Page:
Nokia wins injunction blocking sales of microphones for HTC One

The decision is bad news for HTC but probably worse for microphone supplier STMicroelectronics, an analyst said

Nokia has accused supplier STMicroelectronics of selling microphones Nokia says it developed to rival HTC, and on Monday won an injunction in the Amsterdam District Court preventing their sale.

STMicroelectronics must stop supplying HTC with the microphones used in the HTC One because they were invented by Nokia and manufactured exclusively for Nokia, according to Nokia spokesman Brett Young.

The court's decision prevents the microphone from being sold to anyone else other than Nokia, he said. "This has immediate effect and is global in scope, not just in the Netherlands," Young said via email. STMicroelectronics is headquartered in Geneva, but its holding company is registered in Amsterdam.

ST may not supply the microphones to other parties than Nokia until March 1, 2014, or until both parties agree otherwise in an arbitration procedure in Helsinki, the court said in its ruling. If ST continues selling the microphones it has to pay a €50,000 (US$65,000) penalty for each microphone delivered, with a maximum of €1 million, the court ruled.

Nokia filed the action against STMicroelectronics after it discovered the microphones were used in the HTC One. "HTC has no license or authorization from Nokia to use these microphones or the Nokia technologies from which they have been developed," Young said.

All Nokia smartphones running Windows Phone 8, with the exception of the Lumia 520, use High Amplitude Audio Capture (HAAC) technology microphones, Nokia said. These microphones have the ability to capture a much broader audio range than regular phone microphones because they have two audio paths, also called dual channels. The microphones are sensitive enough to pick up the quietest sounds, but can also capture louder sounds, such as during a concert, according to Nokia.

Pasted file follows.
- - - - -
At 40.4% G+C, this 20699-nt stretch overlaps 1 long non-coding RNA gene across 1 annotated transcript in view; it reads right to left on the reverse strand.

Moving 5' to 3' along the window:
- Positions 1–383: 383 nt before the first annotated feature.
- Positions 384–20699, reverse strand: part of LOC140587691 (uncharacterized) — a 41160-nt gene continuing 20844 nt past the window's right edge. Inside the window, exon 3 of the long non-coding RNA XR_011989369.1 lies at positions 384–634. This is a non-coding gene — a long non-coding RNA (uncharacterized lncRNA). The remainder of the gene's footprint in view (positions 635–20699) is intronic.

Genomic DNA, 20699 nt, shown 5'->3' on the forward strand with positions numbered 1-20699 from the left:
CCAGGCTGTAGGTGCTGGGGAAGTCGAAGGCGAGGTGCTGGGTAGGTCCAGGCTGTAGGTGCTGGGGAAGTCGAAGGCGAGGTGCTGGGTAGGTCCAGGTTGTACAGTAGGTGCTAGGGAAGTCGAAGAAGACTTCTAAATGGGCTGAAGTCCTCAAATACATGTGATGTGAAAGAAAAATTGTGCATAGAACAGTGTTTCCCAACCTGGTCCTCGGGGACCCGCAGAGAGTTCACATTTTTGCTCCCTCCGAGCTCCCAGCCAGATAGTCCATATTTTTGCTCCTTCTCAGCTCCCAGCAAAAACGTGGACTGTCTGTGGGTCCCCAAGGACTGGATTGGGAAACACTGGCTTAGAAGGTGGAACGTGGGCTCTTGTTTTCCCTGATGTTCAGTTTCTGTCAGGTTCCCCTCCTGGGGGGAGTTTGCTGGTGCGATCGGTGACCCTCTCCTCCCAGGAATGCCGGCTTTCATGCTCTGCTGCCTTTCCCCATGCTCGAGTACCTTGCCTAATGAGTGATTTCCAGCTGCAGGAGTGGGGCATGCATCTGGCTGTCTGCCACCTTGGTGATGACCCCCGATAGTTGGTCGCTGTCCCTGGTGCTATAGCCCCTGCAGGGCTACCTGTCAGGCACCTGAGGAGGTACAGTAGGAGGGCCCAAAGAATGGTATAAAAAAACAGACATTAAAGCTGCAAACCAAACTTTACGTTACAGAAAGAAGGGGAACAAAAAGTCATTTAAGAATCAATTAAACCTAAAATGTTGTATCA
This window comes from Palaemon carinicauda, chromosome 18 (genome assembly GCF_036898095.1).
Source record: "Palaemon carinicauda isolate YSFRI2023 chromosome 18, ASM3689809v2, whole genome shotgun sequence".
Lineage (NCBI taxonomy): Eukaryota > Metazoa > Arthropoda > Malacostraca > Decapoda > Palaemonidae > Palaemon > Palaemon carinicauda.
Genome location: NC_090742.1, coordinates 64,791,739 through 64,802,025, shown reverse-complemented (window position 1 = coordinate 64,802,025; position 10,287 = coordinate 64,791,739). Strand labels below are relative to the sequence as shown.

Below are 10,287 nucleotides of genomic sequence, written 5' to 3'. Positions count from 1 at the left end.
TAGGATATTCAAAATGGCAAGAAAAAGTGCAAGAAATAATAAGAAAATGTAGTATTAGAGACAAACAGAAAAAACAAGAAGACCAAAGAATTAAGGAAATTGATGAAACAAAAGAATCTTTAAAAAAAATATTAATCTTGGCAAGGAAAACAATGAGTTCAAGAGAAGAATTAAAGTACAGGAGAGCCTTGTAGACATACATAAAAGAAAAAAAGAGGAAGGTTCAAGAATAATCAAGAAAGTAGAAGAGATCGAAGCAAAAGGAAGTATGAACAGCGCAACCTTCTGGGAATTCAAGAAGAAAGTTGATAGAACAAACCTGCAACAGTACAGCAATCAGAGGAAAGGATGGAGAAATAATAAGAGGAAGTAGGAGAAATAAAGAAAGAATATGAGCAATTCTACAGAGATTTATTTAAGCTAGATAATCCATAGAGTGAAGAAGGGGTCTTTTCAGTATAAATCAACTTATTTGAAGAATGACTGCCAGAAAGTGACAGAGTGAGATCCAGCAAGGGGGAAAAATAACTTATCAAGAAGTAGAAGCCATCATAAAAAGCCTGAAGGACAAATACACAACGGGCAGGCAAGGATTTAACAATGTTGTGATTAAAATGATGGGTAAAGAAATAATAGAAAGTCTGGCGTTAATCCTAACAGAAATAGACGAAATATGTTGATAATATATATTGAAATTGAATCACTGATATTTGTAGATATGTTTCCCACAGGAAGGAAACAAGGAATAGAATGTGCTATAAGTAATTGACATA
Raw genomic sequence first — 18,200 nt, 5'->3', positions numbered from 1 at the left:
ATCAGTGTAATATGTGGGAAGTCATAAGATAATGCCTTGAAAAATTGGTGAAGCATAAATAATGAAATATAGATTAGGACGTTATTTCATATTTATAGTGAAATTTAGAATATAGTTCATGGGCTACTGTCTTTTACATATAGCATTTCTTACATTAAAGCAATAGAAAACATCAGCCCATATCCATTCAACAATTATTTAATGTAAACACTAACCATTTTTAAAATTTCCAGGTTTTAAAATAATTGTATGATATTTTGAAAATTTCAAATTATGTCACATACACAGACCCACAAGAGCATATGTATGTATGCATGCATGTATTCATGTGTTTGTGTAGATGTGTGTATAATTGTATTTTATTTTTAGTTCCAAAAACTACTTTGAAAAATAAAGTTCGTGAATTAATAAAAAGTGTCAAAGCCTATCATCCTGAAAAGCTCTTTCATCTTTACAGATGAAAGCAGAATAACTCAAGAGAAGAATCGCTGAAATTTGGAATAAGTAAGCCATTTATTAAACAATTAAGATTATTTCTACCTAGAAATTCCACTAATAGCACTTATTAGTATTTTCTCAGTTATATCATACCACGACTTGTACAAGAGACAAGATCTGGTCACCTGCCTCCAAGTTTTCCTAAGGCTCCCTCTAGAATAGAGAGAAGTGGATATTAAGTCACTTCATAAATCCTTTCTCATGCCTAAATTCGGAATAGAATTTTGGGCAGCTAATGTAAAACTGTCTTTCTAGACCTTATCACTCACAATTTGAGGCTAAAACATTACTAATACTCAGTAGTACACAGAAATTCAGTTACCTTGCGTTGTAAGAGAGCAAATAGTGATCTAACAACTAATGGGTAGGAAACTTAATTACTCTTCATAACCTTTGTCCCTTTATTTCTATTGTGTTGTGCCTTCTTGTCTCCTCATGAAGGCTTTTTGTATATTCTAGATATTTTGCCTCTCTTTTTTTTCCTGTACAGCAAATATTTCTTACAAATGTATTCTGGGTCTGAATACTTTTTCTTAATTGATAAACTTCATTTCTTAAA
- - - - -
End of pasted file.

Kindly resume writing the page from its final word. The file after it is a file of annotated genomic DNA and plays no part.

Nokia uses single- and dual-membrane versions of the microphone in different products. The component in the HTC One, which Nokia codenames Tufnell, is the same dual membrane version used in all Nokia Lumia 720s and some Nokia Lumia 620 and 822 variants, Nokia said.

HTC not only used the same microphone, but also claims that it is a key feature for the HTC One in marketing materials, Young said. HTC describes the microphones as "high dynamic range" (HDR). Nokia called on HTC to stop copying from Nokia and start competing using its own inventions.

HTC is considering whether the ruling will have any impact on the business, an HTC spokeswoman said via email. HTC will explore alternative solutions immediately, she said. "We do not expect this decision to have any immediate impact on our handset sales," she added, declining to comment further on the matter.

STMicroelectronics spokesman Michael Markowitz said in an email that his company intends to appeal the decision. "In the meantime, we are ready to propose alternative solutions," he said, also declining to answer further questions.

"This is clearly not great news for HTC," said Pete Cunningham principal analyst at Canalys. HTC could maybe try to resolve the issue with Nokia and STMicroelectronics or look for another microphone supplier, Cunningham said. But changing suppliers probably isn't easily done, he said.

"HTC will lose momentum with the One in the market," he said, adding that this is a setback because the One has had fantastic reviews and was very well received.

Arguably though, the decision is worse for ST, Cunningham said. HTC might be entitled to compensation from ST if it wasn't aware of the exclusivity deal ST had with Nokia, he said. "The bigger issue though is how other suppliers are going to look to ST," he said. The courts' decision is not going to do very much good to ST's reputation in the market, he added.

Nokia and HTC have been fighting each other in courts over intellectual property in several countries. Nokia has asserted more than 40 patents against HTC in Germany, the U.S. and the U.K.

On March 19, Nokia was granted an injunction against the sale in Germany of some HTC handsets that infringe on a power-saving technology for mobile phones. To start enforcing the injunction against all HTC entities in the case Nokia should pay a bond of $13.6 million, the court said at the time. This injunction is now in effect, Nokia said on Monday.

Earlier in March, Nokia lost a patent lawsuit it brought against HTC in Mannheim, Germany, over its use of the Google Play app and content store client app in Android-based devices.

Loek is Amsterdam Correspondent and covers online privacy, intellectual property, open-source and online payment issues for the IDG News Service. Follow him on Twitter at @loekessers or email tips and comments to loek_essers@idg.com

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